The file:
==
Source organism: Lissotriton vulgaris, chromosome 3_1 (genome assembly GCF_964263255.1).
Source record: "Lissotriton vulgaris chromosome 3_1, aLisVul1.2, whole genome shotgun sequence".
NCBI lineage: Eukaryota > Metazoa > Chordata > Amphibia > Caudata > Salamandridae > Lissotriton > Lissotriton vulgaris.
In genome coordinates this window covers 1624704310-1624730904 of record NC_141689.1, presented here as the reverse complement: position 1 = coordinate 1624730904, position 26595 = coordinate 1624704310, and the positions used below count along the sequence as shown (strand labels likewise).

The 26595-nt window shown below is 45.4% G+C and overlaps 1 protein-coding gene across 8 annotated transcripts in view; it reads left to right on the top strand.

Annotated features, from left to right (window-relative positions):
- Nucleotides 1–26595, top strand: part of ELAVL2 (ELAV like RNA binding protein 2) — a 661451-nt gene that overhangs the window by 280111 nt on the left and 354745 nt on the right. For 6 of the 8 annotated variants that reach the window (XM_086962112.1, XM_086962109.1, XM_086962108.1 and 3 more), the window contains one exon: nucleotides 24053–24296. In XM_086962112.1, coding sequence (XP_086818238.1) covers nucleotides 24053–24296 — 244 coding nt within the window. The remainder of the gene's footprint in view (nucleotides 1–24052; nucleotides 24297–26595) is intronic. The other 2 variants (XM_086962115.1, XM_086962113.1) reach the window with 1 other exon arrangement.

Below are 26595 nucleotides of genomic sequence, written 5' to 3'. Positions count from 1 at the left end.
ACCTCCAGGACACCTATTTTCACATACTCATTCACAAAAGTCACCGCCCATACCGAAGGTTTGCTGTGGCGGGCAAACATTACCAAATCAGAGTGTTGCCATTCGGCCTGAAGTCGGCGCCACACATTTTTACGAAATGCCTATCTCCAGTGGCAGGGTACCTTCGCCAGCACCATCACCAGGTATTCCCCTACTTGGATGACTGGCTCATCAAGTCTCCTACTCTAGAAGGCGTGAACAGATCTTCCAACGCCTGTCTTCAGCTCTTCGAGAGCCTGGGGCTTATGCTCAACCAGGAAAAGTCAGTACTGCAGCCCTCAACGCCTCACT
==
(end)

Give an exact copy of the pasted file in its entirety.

Source organism: Lissotriton vulgaris, chromosome 3_1 (genome assembly GCF_964263255.1).
Source record: "Lissotriton vulgaris chromosome 3_1, aLisVul1.2, whole genome shotgun sequence".
NCBI lineage: Eukaryota > Metazoa > Chordata > Amphibia > Caudata > Salamandridae > Lissotriton > Lissotriton vulgaris.
In genome coordinates this window covers 1624704310-1624730904 of record NC_141689.1, presented here as the reverse complement: position 1 = coordinate 1624730904, position 26595 = coordinate 1624704310, and the positions used below count along the sequence as shown (strand labels likewise).

The 26595-nt window shown below is 45.4% G+C and overlaps 1 protein-coding gene across 8 annotated transcripts in view; it reads left to right on the top strand.

Annotated features, from left to right (window-relative positions):
- Nucleotides 1–26595, top strand: part of ELAVL2 (ELAV like RNA binding protein 2) — a 661451-nt gene that overhangs the window by 280111 nt on the left and 354745 nt on the right. For 6 of the 8 annotated variants that reach the window (XM_086962112.1, XM_086962109.1, XM_086962108.1 and 3 more), the window contains one exon: nucleotides 24053–24296. In XM_086962112.1, coding sequence (XP_086818238.1) covers nucleotides 24053–24296 — 244 coding nt within the window. The remainder of the gene's footprint in view (nucleotides 1–24052; nucleotides 24297–26595) is intronic. The other 2 variants (XM_086962115.1, XM_086962113.1) reach the window with 1 other exon arrangement.

Below are 26595 nucleotides of genomic sequence, written 5' to 3'. Positions count from 1 at the left end.
ACCTCCAGGACACCTATTTTCACATACTCATTCACAAAAGTCACCGCCCATACCGAAGGTTTGCTGTGGCGGGCAAACATTACCAAATCAGAGTGTTGCCATTCGGCCTGAAGTCGGCGCCACACATTTTTACGAAATGCCTATCTCCAGTGGCAGGGTACCTTCGCCAGCACCATCACCAGGTATTCCCCTACTTGGATGACTGGCTCATCAAGTCTCCTACTCTAGAAGGCGTGAACAGATCTTCCAACGCCTGTCTTCAGCTCTTCGAGAGCCTGGGGCTTATGCTCAACCAGGAAAAGTCAGTACTGCAGCCCTCAACGCCTCACT